Other than that, the Mino HD incorporates a regular tripod mount on the bottom, which will be particularly handy for securing it to a car or bike for action shots. Naturally there’s no accessory shoe, microphone input or headphone jack – the target market would never use them anyway. However, the LCD is tiny, with a 1.5in diagonal, and as it has a 4:3 aspect the 16:9 video preview only fills part of it. So you really don’t see very much of what you’re shooting.
Although we never expect camcorders in this class to compete with mainstream models in terms of image quality, we have been mildly surprised at how well most of them perform. The Mino HD continues this trend. You don’t get image stabilisation, there are clear signs of compression artefacts and bright areas easily blow out, but colours are reasonably faithful in good lighting, and there’s an acceptable amount of detail.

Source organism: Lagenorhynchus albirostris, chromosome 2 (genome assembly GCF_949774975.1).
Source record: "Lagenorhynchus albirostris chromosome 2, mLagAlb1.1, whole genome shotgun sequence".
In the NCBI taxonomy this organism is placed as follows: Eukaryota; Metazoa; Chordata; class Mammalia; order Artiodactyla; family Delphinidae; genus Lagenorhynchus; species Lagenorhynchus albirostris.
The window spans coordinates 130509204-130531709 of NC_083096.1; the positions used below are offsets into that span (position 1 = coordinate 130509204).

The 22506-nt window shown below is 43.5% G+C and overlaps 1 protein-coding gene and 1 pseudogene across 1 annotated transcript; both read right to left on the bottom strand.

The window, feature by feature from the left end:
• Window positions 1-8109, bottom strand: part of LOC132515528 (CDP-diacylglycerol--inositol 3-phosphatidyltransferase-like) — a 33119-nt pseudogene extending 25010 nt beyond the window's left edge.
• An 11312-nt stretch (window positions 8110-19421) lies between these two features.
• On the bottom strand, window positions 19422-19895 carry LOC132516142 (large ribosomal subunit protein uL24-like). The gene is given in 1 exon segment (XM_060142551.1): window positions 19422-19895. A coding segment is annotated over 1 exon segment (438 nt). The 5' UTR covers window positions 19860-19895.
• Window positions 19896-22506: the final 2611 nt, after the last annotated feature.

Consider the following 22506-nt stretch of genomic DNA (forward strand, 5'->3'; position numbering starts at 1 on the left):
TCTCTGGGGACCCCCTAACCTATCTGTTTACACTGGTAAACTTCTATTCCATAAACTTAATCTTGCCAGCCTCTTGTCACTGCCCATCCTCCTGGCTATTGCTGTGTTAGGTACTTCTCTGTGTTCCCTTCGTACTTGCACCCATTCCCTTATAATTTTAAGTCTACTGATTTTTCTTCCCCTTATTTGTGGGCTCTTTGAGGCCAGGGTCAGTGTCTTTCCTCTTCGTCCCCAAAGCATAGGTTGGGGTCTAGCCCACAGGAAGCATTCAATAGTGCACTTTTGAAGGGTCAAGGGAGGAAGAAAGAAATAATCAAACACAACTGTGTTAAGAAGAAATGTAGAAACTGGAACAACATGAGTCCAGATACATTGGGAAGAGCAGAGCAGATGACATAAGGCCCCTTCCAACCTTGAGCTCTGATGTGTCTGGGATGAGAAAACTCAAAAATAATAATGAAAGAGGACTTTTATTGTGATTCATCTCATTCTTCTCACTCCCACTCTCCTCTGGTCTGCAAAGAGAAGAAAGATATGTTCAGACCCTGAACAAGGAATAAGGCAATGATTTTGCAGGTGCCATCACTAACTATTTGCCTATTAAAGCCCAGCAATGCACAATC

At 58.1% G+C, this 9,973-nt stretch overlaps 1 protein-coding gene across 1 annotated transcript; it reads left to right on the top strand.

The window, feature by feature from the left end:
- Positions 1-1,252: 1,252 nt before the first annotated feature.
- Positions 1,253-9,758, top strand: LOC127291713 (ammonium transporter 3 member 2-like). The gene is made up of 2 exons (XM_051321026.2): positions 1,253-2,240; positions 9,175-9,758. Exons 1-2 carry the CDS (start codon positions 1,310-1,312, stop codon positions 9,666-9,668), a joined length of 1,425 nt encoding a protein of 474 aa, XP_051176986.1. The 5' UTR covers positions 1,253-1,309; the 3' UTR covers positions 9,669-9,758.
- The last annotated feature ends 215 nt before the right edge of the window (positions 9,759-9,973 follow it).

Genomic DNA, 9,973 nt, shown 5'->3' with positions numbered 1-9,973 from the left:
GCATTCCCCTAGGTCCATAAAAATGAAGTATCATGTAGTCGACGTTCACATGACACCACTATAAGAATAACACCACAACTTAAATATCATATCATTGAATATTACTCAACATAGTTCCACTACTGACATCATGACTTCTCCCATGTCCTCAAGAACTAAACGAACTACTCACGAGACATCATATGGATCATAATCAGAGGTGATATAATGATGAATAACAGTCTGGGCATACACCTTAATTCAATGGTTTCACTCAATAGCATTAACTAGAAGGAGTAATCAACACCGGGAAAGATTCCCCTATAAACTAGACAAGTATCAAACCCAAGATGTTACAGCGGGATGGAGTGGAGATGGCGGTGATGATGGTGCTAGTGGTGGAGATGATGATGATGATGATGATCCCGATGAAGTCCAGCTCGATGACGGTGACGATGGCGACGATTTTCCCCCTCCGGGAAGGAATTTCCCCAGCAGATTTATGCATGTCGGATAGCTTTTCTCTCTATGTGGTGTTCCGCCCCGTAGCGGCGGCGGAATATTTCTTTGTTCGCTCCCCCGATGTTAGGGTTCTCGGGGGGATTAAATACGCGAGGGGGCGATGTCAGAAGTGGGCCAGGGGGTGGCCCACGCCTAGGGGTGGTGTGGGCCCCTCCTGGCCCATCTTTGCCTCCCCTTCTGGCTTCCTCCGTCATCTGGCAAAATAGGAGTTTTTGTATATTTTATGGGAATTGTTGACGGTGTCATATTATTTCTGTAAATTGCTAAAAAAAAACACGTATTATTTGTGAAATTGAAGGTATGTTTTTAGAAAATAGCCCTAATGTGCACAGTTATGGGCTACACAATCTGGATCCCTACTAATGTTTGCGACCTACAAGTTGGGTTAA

Most impressive is how the Mino HD copes with low light. In our all-important test of a room lit only by a 100W ceiling bulb, the Mino HD shot footage you might actually be able to use, unlike many cheap camcorders. Toshiba’s Camileo P30, for example, failed dismally in this respect.
Since this is a pocket Internet camcorder, however, the ease with which you can put your video online is a major selling point, and here Flip just about maintains its crown. As before, a full-sized USB plug pops out of the device at the flick of a switch – from which the brand name ‘Flip’ is derived. The entire bundled software suite resides onboard, and installation starts automatically when you plug the Mino HD in for the first time. So, in theory, you can upload your videos from any PC – although, in practice, only if the owner of the PC lets you install the software.